It’s tough to get excited about yet another stylized subcompact crossover such as the new-for-2020 Hyundai Venue. Our lack of enthusiasm, however, has more to do with fatigue for small SUVs in general, rather than an expectation that this Hyundai wouldn’t be a well-appointed and well-built product. After driving the Venue around Miami, we can say that it’s both of those things, and it delivers exactly what price-conscious shoppers of lifted hatchbacks want.
Distinctly Styled, Pleasantly Appointed
At first glance, glinting in the Florida sun, the new Venue looks more exciting than it does in photos. Anonymous styling doesn’t fly at Hyundai anymore, and the Venue’s design stands out within its segment. The silhouette is boxy, the cladding is tasteful, and the overall look is rugged, size XS. Under that body, however, are only 6.7 inches of ground clearance, or just more than an inch more than the Hyundai Accent upon which it’s based. The Venue also is not available with all-wheel drive, although it does look tougher than other front-drive subcompact utes, such as the Nissan Kicks.
Inside, the Venue is rather conventional. The layout is handsome, the switchgear is sturdy, and the material quality is excellent considering its modest starting price. At $18,470, the base SE model with the standard six-speed manual transmission is the least expensive crossover money can buy; add $1500 for the optional continuously variable automatic transmission (CVT), which is standard on the mid-level SEL ($20,370) and the top-spec Denim ($23,170) trim levels.
All models feature an 8.0-inch touchscreen infotainment system with Apple CarPlay and Android Audio. What you won’t find in any Venue are a heated steering wheel, power seat adjustments, or wireless charging. Fit and finish, however, are a step above the Venue’s budget-minded status. Opt for the Denim model and you get interior upgrades such as a padded armrest and leatherette upholstery with contrasting white piping, which lends it a far more attractive ambiance than you’ll get in the significantly more expensive Ford EcoSport.
Our biggest gripe inside has to do with the circular temperature readout on the climate-control panel that appears to be an adjustable knob, but it isn’t. The rear seat also lacks vents in the back of the center console as well as 12-volt or USB ports, so your ride-share occupants might not give you five stars. While it has more rear legroom than the Kick and Toyota C-HR and two adults can comfortably sit in back, both the Toyota and Nissan have larger cargo areas with their rear seats folded. The Nissan in particular boasts a significant cargo volume advantage, with 25 cubic feet behind its back row and 53 cubes with the seatbacks stowed. In contrast, the Venue can hold only 19 and 32 cubic feet, respectively.
Every Venue is powered by a naturally aspirated 1.6-liter inline-four that develops 121 horsepower and 113 lb-ft of torque. Unfortunately, that meager amount of twist isn’t fully unlocked until the engine spins to 4500 rpm, which can make passing at highway speeds more of a challenge than we’d like. The Venue’s sensitive steering and wind-catching shape also make it feel restless at higher speeds. At least the CVT does an admirable job of limiting engine droning, even when called upon for max power.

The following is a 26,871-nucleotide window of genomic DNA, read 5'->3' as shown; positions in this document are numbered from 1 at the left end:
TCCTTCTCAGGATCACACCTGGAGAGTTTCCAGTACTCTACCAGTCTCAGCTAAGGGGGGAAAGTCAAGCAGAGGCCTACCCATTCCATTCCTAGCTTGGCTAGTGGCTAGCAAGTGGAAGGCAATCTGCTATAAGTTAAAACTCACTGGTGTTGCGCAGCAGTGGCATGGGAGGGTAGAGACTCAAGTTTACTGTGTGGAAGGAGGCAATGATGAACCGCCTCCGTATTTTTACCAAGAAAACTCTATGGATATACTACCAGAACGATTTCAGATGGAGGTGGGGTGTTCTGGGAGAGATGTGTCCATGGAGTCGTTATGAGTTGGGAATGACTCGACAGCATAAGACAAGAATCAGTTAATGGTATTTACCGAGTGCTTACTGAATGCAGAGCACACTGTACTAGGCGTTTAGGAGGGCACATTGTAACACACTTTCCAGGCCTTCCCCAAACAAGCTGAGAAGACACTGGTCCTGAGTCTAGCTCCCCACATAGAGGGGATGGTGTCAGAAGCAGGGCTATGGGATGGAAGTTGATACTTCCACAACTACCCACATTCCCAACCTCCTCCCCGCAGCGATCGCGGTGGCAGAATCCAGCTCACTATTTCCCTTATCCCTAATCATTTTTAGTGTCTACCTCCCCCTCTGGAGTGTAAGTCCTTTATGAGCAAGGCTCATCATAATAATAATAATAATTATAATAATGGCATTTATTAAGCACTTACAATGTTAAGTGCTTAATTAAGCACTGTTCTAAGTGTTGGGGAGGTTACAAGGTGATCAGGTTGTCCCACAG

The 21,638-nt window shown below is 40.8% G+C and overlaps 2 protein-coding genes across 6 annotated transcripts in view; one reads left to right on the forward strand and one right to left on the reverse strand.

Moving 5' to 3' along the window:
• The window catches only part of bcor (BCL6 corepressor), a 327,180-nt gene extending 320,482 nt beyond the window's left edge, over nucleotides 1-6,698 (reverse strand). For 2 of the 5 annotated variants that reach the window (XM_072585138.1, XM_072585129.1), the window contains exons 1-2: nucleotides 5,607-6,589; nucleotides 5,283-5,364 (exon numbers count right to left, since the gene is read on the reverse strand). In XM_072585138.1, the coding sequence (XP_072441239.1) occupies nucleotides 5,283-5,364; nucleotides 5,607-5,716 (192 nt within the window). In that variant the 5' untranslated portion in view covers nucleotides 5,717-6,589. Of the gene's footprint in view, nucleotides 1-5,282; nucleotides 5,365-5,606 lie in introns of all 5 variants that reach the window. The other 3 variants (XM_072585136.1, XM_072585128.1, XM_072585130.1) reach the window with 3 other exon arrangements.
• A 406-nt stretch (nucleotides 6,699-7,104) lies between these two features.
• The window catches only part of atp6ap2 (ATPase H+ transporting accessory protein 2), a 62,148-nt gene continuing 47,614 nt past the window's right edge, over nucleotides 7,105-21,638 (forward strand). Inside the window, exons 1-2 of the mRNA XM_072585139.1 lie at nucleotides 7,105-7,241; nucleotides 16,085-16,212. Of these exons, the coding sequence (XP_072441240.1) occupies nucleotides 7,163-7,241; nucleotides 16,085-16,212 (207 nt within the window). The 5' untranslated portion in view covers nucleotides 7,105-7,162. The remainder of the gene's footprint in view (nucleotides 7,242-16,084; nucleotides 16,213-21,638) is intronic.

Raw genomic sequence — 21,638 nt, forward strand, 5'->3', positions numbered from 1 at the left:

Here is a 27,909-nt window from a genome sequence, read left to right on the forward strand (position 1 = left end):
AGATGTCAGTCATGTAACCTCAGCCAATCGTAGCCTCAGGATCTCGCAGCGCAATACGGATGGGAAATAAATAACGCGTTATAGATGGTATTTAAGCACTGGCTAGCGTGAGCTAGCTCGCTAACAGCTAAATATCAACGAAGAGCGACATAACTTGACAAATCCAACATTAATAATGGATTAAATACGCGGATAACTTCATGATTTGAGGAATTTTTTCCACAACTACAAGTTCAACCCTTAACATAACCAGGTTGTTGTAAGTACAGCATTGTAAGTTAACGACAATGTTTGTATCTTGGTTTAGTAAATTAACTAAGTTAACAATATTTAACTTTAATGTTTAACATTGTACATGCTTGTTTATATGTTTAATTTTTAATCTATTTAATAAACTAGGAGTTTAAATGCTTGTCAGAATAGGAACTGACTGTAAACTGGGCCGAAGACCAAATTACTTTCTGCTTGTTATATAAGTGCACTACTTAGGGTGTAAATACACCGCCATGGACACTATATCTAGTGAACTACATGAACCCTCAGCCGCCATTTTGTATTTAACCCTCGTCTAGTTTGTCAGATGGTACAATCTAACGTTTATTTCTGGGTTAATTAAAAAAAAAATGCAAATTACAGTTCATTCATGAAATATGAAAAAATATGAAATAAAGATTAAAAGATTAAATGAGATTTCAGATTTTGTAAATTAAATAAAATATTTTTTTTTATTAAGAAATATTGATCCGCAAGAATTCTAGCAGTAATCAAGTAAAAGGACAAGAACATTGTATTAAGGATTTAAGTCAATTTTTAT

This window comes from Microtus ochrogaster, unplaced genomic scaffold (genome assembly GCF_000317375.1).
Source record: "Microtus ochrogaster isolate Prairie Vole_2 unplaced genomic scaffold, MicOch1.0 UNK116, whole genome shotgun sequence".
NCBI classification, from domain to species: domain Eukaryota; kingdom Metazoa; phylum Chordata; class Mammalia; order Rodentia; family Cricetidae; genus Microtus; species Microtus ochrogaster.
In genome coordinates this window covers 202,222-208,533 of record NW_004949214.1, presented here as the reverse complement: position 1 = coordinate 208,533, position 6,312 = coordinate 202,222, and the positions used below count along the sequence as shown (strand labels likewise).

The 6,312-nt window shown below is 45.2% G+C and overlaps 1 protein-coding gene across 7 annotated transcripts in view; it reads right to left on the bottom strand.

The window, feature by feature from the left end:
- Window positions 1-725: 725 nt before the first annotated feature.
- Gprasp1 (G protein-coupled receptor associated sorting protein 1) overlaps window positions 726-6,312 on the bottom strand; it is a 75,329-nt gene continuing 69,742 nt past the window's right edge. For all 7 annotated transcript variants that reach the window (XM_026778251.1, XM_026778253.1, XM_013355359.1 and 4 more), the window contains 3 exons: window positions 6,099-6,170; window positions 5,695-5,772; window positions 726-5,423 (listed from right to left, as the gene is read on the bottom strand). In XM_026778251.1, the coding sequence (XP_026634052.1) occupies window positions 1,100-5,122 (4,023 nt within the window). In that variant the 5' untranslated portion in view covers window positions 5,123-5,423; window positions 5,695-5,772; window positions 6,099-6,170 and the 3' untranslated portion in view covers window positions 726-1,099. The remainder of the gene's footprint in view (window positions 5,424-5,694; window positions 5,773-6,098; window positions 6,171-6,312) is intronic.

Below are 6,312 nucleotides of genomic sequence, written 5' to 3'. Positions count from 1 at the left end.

Around town, the Venue feels quicker and more confident. Its small footprint, firm suspension, and quick helm make it easy to dart between lanes. While the engine’s throttle response is a bit lazy, the Venue has enough grunt to motor away from stoplights without struggling to keep up with traffic. But we do wish the brake pedal felt more linear and had a stronger initial bite.
It’s no surprise that the larger Venue isn’t as fuel efficient as its Accent platform-mate. The EPA estimates the Accent at 33/41 mpg city/highway, but the Venue is rated only at 30/34 mpg. The higher-riding Hyundai, however, has standard driver-assistance technology such as forward-collision warning with automated emergency braking, lane-keeping assist, and a driver-attention monitor. Blind-spot monitoring and rear cross-traffic alert are optional. Accent buyers have to skip most of those features and only get forward-collision warning with automated braking.
Give Them What They Want
Although the 2020 Hyundai Venue represents the reality of a segment that at times still has us scratching our heads, the subcompact market, like many others, has spoken in favor of SUVs, or at least of high-riding vehicles that look like SUVs. The Venue’s lack of all-wheel drive may be a turn off for some and further muddies its equation versus conventional subcompact hatchback cars, which generally are more fuel efficient, better to drive, and only slightly less capacious. But virtually every volume brand today offers a wee crossover, and their collective sales numbers look to be going nowhere but up. The Venue should fit in that group well, because it hits almost all of the key points that shoppers in this space demand while demonstrating that cheap transportation doesn’t have to feel, well, cheap.